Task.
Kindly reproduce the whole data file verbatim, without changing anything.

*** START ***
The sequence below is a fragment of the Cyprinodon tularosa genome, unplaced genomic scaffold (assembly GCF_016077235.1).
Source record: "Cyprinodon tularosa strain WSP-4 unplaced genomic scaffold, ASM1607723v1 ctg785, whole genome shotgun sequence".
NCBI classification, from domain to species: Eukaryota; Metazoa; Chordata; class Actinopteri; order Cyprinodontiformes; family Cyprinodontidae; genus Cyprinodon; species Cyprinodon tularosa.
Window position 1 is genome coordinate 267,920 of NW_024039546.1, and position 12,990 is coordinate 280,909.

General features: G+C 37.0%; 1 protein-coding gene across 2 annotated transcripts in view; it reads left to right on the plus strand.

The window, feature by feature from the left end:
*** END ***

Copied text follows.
The sequence below is a fragment of the Cyprinodon tularosa genome, unplaced genomic scaffold (assembly GCF_016077235.1).
Source record: "Cyprinodon tularosa strain WSP-4 unplaced genomic scaffold, ASM1607723v1 ctg785, whole genome shotgun sequence".
NCBI classification, from domain to species: Eukaryota; Metazoa; Chordata; class Actinopteri; order Cyprinodontiformes; family Cyprinodontidae; genus Cyprinodon; species Cyprinodon tularosa.
Window position 1 is genome coordinate 267,920 of NW_024039546.1, and position 12,990 is coordinate 280,909.

General features: G+C 37.0%; 1 protein-coding gene across 2 annotated transcripts in view; it reads left to right on the plus strand.

The window, feature by feature from the left end: